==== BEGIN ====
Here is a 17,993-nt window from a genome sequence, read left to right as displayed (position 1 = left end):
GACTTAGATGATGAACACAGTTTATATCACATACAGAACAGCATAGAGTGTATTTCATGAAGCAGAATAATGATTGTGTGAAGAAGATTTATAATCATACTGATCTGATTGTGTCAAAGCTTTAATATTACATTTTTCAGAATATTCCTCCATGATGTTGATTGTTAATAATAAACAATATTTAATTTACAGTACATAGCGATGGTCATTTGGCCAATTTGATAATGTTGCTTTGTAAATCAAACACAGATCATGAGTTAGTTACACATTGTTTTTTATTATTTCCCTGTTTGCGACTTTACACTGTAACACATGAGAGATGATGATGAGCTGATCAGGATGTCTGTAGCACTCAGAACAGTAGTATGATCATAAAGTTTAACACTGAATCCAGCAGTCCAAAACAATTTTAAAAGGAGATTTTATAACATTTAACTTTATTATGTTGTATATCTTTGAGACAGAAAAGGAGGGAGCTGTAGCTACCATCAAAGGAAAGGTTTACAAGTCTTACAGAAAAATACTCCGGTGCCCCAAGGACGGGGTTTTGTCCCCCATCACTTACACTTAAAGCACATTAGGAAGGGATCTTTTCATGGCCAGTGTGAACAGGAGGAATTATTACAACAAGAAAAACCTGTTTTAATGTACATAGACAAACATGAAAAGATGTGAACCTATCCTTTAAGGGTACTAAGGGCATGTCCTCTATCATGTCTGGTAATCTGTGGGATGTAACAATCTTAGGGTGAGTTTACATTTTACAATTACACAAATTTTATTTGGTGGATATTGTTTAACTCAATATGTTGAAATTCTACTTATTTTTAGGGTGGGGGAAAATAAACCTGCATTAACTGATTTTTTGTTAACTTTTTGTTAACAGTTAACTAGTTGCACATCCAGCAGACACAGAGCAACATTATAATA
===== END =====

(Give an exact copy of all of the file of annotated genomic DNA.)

Here is a 17,993-nt window from a genome sequence, read left to right as displayed (position 1 = left end):
GACTTAGATGATGAACACAGTTTATATCACATACAGAACAGCATAGAGTGTATTTCATGAAGCAGAATAATGATTGTGTGAAGAAGATTTATAATCATACTGATCTGATTGTGTCAAAGCTTTAATATTACATTTTTCAGAATATTCCTCCATGATGTTGATTGTTAATAATAAACAATATTTAATTTACAGTACATAGCGATGGTCATTTGGCCAATTTGATAATGTTGCTTTGTAAATCAAACACAGATCATGAGTTAGTTACACATTGTTTTTTATTATTTCCCTGTTTGCGACTTTACACTGTAACACATGAGAGATGATGATGAGCTGATCAGGATGTCTGTAGCACTCAGAACAGTAGTATGATCATAAAGTTTAACACTGAATCCAGCAGTCCAAAACAATTTTAAAAGGAGATTTTATAACATTTAACTTTATTATGTTGTATATCTTTGAGACAGAAAAGGAGGGAGCTGTAGCTACCATCAAAGGAAAGGTTTACAAGTCTTACAGAAAAATACTCCGGTGCCCCAAGGACGGGGTTTTGTCCCCCATCACTTACACTTAAAGCACATTAGGAAGGGATCTTTTCATGGCCAGTGTGAACAGGAGGAATTATTACAACAAGAAAAACCTGTTTTAATGTACATAGACAAACATGAAAAGATGTGAACCTATCCTTTAAGGGTACTAAGGGCATGTCCTCTATCATGTCTGGTAATCTGTGGGATGTAACAATCTTAGGGTGAGTTTACATTTTACAATTACACAAATTTTATTTGGTGGATATTGTTTAACTCAATATGTTGAAATTCTACTTATTTTTAGGGTGGGGGAAAATAAACCTGCATTAACTGATTTTTTGTTAACTTTTTGTTAACAGTTAACTAGTTGCACATCCAGCAGACACAGAGCAACATTATAATA